Why this disparity? Because God was determined that New Testament saints would understand that their home is in another world. No book better demonstrates the relationship of Old and New Testaments, and the two worlds on which they center, than the book of Hebrews. The new covenant is said to be “founded on better promises” than the Old (Hebrews 8:6). The Old Testament is copy and type and shadow. Accordingly, the material blessings promised to Old Testament saints are to remind us of our future heavenly blessings—but never are they to replace them. The new covenant brings not the temporal inheritance promised Israel, but an eternal inheritance (Hebrews 9:15).
We no longer sacrifice animals, because the Lamb of God has come. We no longer worship in a temple, because we ourselves are temples of God’s Holy Spirit. We no longer go to a priest, because Christ is our high priest, and we ourselves are a believing priesthood. We no longer look to material riches, because of the spiritual riches that are ours in Christ.
God demonstrated to the nations surrounding Israel His superiority to their gods by prospering the people of Israel when they obeyed Him. Now He wishes to display Christ’s lordship and presence to the world around us through a better faith and morality, not a higher standard of living.
The Israelites were citizens of the Promised Land (Deuteronomy 8:7-9; 11:8-12). Their destination was on this earth. But New Testament saints haven’t yet arrived at their destination and won’t until our lives here are done. We’re told our citizenship is in Heaven (Philippians 3:20; 1 Peter 2:11). The Promised Land was a foretaste of the glory that awaits us. We are to stake our claim in the ultimate Promised Land: “You have come to Mount Zion, to the heavenly Jerusalem, the city of the living God” (Hebrews 12:22). The earthly Jerusalem isn’t our destination. It’s only a signpost pointing the way, just as earthly blessings aren’t our ultimate rewards, just foretastes of what’s coming.
Hebrews speaks of promised blessings, a great inheritance of lasting possessions (Hebrews 6:12; 10:34; 11:13-16). These promises must be patiently awaited, because they come not in this world but the next (Hebrews 10:35-39; 11:13, 16). Our destination is as much superior to the Promised Land of Palestine as Christ’s blood was superior to the blood of bulls and goats. The effect of prosperity theology is to promote “Heaven on earth.” But prior to Christ’s return there can be no Heaven on earth. When earth becomes our Heaven—when we see God’s blessings as being primarily immediate and temporal—we lose sight of who we are, why we are here, and what awaits us beyond the horizons of this world.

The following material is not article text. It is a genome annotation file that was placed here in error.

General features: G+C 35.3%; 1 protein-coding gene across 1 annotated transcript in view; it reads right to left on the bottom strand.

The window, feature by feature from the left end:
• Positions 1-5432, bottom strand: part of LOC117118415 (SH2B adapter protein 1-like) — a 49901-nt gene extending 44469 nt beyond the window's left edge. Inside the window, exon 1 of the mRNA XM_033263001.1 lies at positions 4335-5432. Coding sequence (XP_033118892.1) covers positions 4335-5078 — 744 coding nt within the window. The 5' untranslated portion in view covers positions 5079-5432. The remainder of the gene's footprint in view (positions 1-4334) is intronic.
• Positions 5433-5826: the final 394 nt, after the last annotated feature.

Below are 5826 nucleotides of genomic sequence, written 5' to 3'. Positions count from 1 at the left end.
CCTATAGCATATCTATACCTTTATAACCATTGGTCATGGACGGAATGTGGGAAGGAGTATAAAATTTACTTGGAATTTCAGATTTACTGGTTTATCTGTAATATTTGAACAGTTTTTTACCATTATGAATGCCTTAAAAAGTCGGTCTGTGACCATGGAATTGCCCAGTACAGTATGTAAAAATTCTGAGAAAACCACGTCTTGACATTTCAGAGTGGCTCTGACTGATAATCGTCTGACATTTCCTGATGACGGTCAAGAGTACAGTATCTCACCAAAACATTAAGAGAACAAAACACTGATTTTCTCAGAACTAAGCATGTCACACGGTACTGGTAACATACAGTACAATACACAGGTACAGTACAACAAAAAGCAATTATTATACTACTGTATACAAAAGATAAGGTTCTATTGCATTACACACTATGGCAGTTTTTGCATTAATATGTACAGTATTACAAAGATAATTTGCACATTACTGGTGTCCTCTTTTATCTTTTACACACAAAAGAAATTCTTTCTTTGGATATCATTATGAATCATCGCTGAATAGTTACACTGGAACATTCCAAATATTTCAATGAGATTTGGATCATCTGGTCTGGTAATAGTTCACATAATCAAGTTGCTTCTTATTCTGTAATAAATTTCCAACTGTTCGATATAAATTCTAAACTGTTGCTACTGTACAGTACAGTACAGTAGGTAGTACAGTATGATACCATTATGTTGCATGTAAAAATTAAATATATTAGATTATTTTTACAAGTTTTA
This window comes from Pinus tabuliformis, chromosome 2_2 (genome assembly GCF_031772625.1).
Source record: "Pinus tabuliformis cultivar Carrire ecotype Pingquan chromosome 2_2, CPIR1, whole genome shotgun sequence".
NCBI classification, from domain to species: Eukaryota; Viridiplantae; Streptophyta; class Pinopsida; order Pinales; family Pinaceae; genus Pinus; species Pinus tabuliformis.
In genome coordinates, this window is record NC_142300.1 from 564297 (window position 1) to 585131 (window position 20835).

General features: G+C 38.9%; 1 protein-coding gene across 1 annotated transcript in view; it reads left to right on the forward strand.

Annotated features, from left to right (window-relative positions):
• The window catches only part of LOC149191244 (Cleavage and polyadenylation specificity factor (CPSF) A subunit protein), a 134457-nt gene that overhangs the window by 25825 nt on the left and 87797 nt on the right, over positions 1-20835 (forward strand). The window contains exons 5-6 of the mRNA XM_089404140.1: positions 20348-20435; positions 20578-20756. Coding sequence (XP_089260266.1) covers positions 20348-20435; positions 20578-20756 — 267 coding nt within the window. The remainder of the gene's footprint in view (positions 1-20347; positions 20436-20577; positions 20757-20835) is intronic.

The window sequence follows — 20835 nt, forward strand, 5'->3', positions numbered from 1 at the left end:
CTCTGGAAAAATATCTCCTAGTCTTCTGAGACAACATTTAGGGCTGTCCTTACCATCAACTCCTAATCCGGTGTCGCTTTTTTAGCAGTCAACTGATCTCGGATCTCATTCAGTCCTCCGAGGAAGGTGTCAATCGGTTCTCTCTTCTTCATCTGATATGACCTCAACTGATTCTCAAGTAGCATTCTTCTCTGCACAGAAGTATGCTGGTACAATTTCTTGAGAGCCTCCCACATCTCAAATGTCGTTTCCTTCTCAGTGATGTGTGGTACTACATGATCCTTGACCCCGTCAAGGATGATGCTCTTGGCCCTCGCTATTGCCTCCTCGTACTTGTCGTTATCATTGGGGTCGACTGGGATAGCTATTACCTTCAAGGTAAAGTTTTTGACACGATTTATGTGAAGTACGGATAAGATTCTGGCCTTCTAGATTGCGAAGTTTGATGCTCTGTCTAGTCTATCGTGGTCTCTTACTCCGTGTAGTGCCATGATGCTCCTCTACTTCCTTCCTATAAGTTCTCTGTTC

Our greatest resources are spiritual, not material. They come from another world, not this one. Even in the worst of circumstances, it’s possible to experience a full, deep life in this world that’s under the Curse, and that’s what sets the Christian life apart. This soul-level abundance means that poor believers who are living in oppressive circumstances can be far more joyful and satisfied than unbelievers who are living in luxury and popularity.
In the New Testament, the Greek word ploutos is used six times for material riches put to evil purposes (Matthew 13:22; Mark 4:19; Luke 8:14; 1 Timothy 6:17; James 5:2; Revelation 18:17). Yet the same word is used eleven times in the positive sense, each time referring to spiritual, not material, riches (Romans 11:33; Ephesians 1:18; Philippians 4:19; Colossians 1:27). Once we experience those riches in Christ, we find them so profoundly satisfying that we can never again elevate earthly and material riches to the place of importance they once held.
We’ll also use the resources that God does entrust to us as means of investing in eternity, and preparing for the life to come. “Your plenty will supply what they need. . . . You will be made rich in every way so that you can be generous on every occasion” (2 Corinthians 8:14; 9:11). Don’t assume that God prospers you beyond what you need just to raise your standard of living. It’s more likely, according to these verses, that He prospers you to raise your standard of giving. He provides in excess not for us to live excessively, but so we can become rich in good works.
As thoughtful Christ-followers, we should never assume that financial abundance is God’s provision for us to live in luxury. We should assume that God entrusts us with His money not to build our kingdom on Earth, but to build His Kingdom in Heaven. A good question to ask God is, “Lord, whose kingdom am I focused on building: yours or mine?”